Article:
This is an exceedingly interesting approach to an anthology which comprises thirty nine selections from American moderns,...

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TAKEN AT THE FLOOD: The Human Drama as seen by Modern Novelists

This is an exceedingly interesting approach to an anthology which comprises thirty nine selections from American moderns, from Dreiser to Carson McCullers, spanning the years 1920-45. And yet-where many would find themselves bogged down in embarrassment of riches, she has achieved what she set out to do, she has given one a sense of emotional unity, and at the same time has avoided the danger of preoccupation with one phase, one angle. Whether or not she has achieved a further purpose of reflecting the whole of life depends largely on the contribution made by the reader. Her introductory notes are masterpieces of crystallization,-sometimes in the form of brief biographical notes, where the man is the salient point; more often in the form of a weighing of the work and the place the specific selection takes in it; or again a precis of the work from which the selection is made, in order to show it against that setting. Her choices show a high level of readability; there is poignant human drama, there is regional material, there is disillusion, there is humor -- but no one type outweighs the others. The authors represented do not give us a full cast of America's writers, but each in his or her way is representative of the period, and the obvious names are there,-Hemingway, Wolfe, Faulkner, Dos Passos, Steinbeck, Rawlings, Lewis, Richter, and so on. I found myself reading one after another-though my original intention had been to be satisfied with the Table of Contents. Much was familiar in recall; much was new. The book should have long term value for students of writing-and of American literature.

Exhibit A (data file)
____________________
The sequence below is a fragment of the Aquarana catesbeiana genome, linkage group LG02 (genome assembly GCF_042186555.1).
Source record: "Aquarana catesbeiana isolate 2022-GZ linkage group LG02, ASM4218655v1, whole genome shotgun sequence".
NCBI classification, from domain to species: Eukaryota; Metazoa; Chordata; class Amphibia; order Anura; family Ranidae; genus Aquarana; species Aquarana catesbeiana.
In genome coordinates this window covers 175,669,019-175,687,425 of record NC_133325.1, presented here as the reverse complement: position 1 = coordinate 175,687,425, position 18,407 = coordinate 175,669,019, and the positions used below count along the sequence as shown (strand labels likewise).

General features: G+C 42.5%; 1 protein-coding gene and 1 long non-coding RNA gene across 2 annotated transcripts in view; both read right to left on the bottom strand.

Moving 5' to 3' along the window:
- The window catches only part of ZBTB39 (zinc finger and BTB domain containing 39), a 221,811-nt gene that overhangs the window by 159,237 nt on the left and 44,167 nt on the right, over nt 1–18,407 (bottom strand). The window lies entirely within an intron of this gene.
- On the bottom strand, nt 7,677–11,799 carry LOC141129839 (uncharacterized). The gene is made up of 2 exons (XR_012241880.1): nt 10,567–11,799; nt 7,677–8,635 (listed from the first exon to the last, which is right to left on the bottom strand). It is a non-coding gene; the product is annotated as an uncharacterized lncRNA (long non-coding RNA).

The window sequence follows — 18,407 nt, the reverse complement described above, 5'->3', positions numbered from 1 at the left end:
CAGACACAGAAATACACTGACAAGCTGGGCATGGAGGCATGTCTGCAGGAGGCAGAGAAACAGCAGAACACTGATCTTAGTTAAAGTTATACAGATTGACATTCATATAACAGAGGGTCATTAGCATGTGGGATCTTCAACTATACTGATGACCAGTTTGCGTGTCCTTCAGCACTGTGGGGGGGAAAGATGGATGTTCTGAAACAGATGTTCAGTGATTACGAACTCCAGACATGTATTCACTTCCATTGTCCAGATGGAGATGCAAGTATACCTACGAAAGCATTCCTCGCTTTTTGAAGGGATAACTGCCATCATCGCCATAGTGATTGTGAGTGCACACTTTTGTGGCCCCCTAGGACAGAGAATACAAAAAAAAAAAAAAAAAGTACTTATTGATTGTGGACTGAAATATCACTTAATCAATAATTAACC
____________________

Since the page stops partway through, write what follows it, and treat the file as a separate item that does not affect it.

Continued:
Pub Date: Oct. 30, 1946

ISBN: N/A

Page Count: -

Publisher: Harper

Review Posted Online: N/A

Kirkus Reviews Issue: Oct. 1, 1946